terrain management (snow mode) rear torque bias? | Ford Explorer Forums - Serious Explorations

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terrain management (snow mode) rear torque bias?


July 18, 2017
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City, State
Cincinnati, OH
Year, Model & Trim Level
2015 Ford Explorer Sport
Drove my 15 sport for the first time in several inches of snow we just got in Ohio. I was absolutely baffled to see that when driving and just giving very little throttle while in snow mode, the 4wd screen showed torque ONLY going to the rear wheels. It was only when I gave more throttle that the front wheels started to get involved.

I then when to an area where the street had been plowed and was only wet and began to slowly accelerate slowly from a standstill, again in snow mode. I was having no slippage and the same result, all torque to the rear wheels. Here's where I'm really confused, to get the front wheels to get any torque, required me to give more throttle than I would want to, given the road conditions. So I realized that in snow mode while driving around just feathering the throttle, I was essentially driving a rear wheel drive vehicle?

(I know the terrain management can transition torque front to back as needed) but i'm talking about driving where I'm going slow... 25-30 mph, I don't understand why one would want power to the rear wheels FIRST on slippery roads and then add power to the front wheels if more throttle was given and/or the rear wheels were slipping. I would expect on snow covered roads the front wheels would likely have the best traction most of the time and give better control.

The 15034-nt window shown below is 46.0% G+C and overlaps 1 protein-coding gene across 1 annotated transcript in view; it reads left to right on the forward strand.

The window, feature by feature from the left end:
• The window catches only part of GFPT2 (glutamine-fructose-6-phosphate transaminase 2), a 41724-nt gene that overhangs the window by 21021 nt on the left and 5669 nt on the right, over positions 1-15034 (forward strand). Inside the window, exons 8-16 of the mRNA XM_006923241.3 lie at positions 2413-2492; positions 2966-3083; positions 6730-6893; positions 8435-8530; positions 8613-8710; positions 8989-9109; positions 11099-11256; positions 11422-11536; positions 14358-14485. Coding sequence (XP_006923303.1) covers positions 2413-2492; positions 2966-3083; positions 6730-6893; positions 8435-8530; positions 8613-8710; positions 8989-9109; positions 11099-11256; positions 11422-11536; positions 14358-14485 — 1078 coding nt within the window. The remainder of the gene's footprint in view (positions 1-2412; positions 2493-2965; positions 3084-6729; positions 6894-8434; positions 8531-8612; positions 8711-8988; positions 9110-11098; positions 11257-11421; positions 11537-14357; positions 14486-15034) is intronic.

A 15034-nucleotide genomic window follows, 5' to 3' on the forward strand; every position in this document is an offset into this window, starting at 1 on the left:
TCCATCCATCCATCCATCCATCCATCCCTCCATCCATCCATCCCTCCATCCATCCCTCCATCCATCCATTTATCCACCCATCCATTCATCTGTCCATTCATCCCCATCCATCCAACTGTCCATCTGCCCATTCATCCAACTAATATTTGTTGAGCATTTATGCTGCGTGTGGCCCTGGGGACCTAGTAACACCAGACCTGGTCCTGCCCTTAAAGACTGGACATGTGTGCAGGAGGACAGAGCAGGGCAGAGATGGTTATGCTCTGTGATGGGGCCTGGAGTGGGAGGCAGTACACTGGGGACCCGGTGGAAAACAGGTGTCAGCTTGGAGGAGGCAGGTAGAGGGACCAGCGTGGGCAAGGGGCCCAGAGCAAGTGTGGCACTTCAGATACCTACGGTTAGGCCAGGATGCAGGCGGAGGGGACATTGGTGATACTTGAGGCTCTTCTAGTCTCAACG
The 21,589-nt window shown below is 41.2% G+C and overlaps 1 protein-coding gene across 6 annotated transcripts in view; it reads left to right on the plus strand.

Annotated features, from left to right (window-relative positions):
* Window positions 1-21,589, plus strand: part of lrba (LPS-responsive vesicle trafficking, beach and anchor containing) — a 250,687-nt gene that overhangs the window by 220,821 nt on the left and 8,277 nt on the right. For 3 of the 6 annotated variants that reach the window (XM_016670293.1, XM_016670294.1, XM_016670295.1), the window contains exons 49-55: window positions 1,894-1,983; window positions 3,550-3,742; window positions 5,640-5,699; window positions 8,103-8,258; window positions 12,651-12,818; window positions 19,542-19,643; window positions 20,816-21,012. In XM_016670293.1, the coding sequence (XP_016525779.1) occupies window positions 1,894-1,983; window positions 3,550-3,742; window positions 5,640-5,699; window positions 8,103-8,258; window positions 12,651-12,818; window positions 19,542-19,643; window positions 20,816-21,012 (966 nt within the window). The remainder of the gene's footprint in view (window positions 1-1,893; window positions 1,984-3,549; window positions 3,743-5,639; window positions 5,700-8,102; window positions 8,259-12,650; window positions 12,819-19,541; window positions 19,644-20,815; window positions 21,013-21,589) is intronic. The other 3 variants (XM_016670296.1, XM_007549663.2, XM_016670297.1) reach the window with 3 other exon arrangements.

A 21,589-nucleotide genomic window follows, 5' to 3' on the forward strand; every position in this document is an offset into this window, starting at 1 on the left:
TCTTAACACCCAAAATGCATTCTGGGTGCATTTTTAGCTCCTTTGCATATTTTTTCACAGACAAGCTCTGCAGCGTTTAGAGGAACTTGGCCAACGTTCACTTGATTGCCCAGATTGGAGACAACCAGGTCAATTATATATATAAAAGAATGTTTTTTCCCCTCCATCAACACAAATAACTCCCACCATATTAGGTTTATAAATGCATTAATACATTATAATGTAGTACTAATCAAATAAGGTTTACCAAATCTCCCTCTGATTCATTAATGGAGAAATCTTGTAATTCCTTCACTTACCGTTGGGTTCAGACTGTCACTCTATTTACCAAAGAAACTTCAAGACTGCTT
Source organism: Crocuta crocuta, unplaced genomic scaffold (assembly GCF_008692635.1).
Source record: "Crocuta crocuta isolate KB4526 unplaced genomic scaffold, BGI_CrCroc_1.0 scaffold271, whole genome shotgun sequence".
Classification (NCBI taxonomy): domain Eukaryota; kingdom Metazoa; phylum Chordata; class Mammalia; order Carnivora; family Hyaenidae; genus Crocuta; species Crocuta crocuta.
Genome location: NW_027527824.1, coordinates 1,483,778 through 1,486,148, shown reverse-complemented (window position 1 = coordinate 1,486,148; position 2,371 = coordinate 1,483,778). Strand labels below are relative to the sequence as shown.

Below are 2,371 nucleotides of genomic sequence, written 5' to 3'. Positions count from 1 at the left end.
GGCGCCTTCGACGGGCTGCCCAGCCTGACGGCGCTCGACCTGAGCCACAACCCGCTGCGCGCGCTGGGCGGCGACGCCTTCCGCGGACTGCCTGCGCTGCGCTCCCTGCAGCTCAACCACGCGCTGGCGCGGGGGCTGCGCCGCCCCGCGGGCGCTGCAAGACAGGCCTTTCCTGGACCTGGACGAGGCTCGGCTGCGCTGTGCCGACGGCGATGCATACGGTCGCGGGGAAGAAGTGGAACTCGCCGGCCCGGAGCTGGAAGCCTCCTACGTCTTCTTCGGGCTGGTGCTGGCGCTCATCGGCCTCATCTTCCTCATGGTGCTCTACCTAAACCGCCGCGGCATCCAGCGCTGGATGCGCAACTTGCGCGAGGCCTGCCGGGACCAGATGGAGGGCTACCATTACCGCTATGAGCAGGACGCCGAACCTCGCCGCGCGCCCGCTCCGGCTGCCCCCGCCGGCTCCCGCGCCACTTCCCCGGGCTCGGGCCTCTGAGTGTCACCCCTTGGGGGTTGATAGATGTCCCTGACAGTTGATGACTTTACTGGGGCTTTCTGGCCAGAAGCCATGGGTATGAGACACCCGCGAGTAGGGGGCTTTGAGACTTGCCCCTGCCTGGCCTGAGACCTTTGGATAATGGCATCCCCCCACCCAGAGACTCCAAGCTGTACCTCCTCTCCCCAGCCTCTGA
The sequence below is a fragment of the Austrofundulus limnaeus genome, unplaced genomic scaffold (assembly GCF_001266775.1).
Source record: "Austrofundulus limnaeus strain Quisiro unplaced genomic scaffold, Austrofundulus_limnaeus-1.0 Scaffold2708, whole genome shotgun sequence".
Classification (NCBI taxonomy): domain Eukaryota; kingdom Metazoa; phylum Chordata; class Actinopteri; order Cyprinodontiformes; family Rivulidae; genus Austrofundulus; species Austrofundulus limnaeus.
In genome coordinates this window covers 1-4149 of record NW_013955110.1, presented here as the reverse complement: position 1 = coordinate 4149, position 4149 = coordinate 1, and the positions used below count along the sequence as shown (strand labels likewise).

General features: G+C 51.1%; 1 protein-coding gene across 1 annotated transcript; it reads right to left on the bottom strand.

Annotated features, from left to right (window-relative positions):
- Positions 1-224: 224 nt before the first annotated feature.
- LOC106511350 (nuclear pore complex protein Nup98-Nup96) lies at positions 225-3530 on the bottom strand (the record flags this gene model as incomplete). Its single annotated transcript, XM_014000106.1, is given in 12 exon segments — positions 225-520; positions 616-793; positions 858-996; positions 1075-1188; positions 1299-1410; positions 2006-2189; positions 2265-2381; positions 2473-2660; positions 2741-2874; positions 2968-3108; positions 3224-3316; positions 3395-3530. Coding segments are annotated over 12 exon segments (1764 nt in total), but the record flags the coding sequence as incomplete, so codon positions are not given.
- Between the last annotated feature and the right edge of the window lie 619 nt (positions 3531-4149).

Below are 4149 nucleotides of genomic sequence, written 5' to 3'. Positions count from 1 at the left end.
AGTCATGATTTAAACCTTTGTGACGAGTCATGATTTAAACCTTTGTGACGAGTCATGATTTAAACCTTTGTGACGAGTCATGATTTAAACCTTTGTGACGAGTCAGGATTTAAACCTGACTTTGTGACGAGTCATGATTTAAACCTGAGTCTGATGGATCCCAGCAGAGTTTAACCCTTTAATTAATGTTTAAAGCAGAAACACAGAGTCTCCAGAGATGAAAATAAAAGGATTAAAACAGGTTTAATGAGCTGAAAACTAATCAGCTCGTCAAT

I know from my days of having rear wheel drive sports cars, when taking off under hard acceleration, weight is distributed to the rear wheels helping traction in the rear, could that be the concept here? Even so, I still don't know why you wouldn't want some power going to both the front and rear in snow mode when beginning to accelerate for optimum traction which should be the purpose of snow mode. Or is my terrain management acting differently from others?

Just for clarification, the front wheels are always receiving power. Just because the display is showing bars on the rear only doesn't mean it's only driving the rear wheels.

Under normal driving, there is little power being sent to the rear wheels, it's mainly front wheel drive. You might not see any bars, but power is applied to the front wheels when you are accelerating or cruising at a constant speed.

I'm not sure how they set up the display, because I don't think it's showing the true power distribution.

Hi Brian. I drove mine in 'Snow' mode last week in town and on the highway. Unfortunately I didn't set up the display. I'll try to remember the next time. What I have experienced is that in 'Snow' mode, accelerating from a stop doesn't have the same 'get up and go' as it usually has. Acceleration appears to be a little more hesitant or as I like to call it, "dumbed down".